Campos Column a Casualty of Latest Newspaper Demise

meowser-48.jpg posted by meowser

Today the Rocky Mountain News, which had been in print since 1859, published its final edition, yet another in a series of newspaper deaths which figure to be continuing into the foreseeable future.

With the Rocky’s demise also comes the concurrent demise of Paul Campos’s column, which the Rocky had been publishing for a decade. Campos didn’t dedicate a lot of columns to fat acceptance, but the fact that he wrote any, and thus was one of our highest-profile media advocates, meant a lot.

Campos describes the loss of the column as a “minor economic inconvenience” for him (he’s a law professor). But this is something we’re going to see more and more of; with the rise of blogs, the number of high-profile paying outlets for opinion and “think piece” writers is going to continue to shrink as print publications die off and those that survive slash their budgets and rely more and more on wire stories and rewritten press releases for their news content.

His archive can be found here, for the time being. Scripps is looking for a buyer to take over the Rocky’s Web site and archives; let’s hope they find one.

In the meantime, get your Campos while you can. And of course, he’ll still be blogging at Lawyers, Guns and Money.

I have nothing remotely clever to say about this.


5 Responses to “Campos Column a Casualty of Latest Newspaper Demise”

  1. Lindsay C. Says:

    Yeah, printed media is taking a serious hit in this economy. Most newspapers are trying desperately to move into the digital market, and the problems there are numerous – how to get enough advertising on the site without scaring off the e-readers, how to keep loyal hard-copy customers without losing too much money on creation/distribution. Then they also have to compete with sites like Google News, CNN, MSNBC, etc. It’s nuts.

  2. PurpleGirl Says:

    I thought my dad was screwing with me last night when he said the Rocky was going under. I was never really a fan–preferred the Denver Post when I bothered to read a paper–but it’s sad to see something that’s been around for so long go down like that.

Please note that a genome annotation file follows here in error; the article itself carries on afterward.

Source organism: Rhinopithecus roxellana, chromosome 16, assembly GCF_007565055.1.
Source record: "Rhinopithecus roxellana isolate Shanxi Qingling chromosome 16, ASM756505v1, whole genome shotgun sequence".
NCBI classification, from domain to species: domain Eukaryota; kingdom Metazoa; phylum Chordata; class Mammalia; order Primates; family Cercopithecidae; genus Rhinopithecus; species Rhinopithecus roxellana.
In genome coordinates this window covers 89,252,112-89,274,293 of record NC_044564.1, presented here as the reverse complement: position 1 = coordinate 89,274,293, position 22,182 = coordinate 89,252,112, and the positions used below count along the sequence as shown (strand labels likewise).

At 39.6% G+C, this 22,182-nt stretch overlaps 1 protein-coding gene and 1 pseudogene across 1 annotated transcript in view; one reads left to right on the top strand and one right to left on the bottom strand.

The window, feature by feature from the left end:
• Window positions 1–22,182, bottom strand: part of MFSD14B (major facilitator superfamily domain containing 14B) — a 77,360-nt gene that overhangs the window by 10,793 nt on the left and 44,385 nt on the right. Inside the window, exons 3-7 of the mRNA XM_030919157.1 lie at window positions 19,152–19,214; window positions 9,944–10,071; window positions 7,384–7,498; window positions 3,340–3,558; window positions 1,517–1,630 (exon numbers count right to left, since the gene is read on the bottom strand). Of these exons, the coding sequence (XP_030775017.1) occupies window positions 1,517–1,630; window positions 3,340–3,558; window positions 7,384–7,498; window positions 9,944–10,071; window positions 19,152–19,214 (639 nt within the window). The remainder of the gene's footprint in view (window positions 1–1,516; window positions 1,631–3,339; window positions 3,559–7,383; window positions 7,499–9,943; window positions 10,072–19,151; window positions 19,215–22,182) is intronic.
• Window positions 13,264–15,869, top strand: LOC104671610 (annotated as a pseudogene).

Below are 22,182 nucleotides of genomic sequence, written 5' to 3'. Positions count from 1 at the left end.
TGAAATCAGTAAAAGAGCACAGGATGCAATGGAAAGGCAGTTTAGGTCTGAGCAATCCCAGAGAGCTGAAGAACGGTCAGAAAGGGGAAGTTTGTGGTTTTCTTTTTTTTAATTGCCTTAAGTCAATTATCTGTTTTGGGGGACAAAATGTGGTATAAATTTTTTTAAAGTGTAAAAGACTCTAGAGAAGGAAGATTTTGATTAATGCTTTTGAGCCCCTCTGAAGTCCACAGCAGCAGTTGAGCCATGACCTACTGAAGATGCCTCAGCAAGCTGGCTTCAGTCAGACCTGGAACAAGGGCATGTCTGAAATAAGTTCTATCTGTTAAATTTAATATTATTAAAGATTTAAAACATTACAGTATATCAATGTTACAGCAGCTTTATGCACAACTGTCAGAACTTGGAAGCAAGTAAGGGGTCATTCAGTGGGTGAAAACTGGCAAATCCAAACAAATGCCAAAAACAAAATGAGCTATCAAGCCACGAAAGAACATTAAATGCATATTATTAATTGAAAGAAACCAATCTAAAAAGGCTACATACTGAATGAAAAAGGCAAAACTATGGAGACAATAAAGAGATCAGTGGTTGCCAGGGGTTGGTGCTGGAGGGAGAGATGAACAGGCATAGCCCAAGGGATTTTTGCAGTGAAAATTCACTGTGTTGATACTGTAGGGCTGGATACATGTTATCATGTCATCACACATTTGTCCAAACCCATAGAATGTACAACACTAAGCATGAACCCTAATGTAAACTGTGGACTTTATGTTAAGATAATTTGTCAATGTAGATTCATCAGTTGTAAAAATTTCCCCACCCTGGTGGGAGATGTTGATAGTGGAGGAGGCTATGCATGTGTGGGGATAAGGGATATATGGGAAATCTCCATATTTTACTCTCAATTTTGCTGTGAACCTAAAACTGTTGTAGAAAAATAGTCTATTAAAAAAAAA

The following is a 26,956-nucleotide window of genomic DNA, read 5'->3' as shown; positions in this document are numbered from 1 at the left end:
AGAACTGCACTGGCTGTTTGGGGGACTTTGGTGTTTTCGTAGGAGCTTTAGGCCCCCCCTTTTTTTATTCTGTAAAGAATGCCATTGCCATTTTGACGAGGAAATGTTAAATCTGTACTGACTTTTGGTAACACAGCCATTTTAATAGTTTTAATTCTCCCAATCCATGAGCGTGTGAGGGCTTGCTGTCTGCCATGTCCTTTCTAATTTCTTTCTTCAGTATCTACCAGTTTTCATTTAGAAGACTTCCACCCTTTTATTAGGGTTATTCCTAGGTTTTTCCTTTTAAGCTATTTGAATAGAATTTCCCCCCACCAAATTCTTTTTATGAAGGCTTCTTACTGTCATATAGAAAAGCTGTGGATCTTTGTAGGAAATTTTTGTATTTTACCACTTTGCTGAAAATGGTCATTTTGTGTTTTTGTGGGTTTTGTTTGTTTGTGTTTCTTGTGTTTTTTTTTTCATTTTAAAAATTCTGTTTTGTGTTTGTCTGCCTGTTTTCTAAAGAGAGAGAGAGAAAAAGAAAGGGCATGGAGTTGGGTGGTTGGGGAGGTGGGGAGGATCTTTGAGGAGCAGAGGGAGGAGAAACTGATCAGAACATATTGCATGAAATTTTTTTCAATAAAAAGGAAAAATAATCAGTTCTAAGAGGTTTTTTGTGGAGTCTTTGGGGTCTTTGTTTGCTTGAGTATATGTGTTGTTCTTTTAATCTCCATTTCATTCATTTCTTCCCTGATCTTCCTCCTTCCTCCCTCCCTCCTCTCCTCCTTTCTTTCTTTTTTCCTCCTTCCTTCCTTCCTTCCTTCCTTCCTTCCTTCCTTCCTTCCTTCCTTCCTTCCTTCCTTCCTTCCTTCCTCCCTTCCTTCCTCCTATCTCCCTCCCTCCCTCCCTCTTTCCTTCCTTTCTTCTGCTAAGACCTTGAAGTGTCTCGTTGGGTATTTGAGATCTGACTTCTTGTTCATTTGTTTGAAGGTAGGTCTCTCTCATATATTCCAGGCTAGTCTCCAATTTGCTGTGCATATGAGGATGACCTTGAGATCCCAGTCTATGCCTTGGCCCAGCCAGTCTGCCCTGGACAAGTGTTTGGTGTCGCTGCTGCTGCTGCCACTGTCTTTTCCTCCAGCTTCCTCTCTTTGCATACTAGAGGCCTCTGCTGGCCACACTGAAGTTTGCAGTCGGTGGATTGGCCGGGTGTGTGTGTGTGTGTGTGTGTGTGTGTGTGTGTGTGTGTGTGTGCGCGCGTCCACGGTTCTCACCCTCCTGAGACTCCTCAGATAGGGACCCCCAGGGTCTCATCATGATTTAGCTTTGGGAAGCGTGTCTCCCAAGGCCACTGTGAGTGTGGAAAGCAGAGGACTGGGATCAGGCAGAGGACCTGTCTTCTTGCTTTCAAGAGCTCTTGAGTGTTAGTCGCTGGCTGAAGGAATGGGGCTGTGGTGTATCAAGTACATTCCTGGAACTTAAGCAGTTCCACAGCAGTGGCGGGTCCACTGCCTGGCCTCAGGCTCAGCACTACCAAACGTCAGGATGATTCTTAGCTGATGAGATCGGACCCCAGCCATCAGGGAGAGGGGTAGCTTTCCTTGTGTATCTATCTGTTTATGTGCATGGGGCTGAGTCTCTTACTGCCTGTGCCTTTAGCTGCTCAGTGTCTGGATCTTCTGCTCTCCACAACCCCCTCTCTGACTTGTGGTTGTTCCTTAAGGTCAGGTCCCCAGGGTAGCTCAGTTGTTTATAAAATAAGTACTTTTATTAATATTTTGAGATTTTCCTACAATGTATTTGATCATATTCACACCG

3. Rachel Says:

    This is exactly what I was warning about here.

    I think most newspapers have already moved into the digital age. The problem is that online advertising doesn’t pay as well as print advertising. Various newspapers, including the NY Times, have experimented with online subscriptions, but they’ve failed miserably. There’s an expectation that if it’s online, it should be free.

  4. Lindsay Says:

    I like to think that if enough people were buying newspapers, i wouldn’t be getting laid off in two months… but no one’s got money to spare these days. 😛

  5. meowser Says:

    Yeah, I think a lot of that is because a decade ago, it was looking as if online ad revenue was going to approach what they were used to getting for print revenue. Now that online advertisers have figured out that online ads aren’t very remunerative, that revenue has dried up. At least it has for daily papers.

    And people are used to free, ad-supported content by now, so unless they all start charging for online subscriptions simultaneously, none of them will. Other than the Wall Street Journal, which is a “prestige” item you’re expected to be up on in order to get ahead in certain corporate environments. (And a lot of daily papers get big chunks of content from wire and syndication services, too, so unless the wire and syndication services start charging for subscriptions or page views, too, they’re going to be screwed if they go to a paid subscription model.)

    It makes me wonder if daily papers might go to an altweekly type of model instead. I remember when I lived in New York a couple of decades ago, the Village Voice was something you had to buy on the newsstand or subscribe to; it wasn’t free. Now they’re a freebie paper, too. Although New York is a bit different when it comes to newspapers, thanks to all the subway and commuter trains that run underground; since it’s hard to get online access in those places just yet, there’s still plenty of newsgrime on commuters’ fingers.

    But hell, I wouldn’t mind if the papers wanted to do pledge drives and stuff, like public TV and radio. If I really like a publication and read it a lot, and they do original reporting, I don’t mind donating so they can keep doing that.

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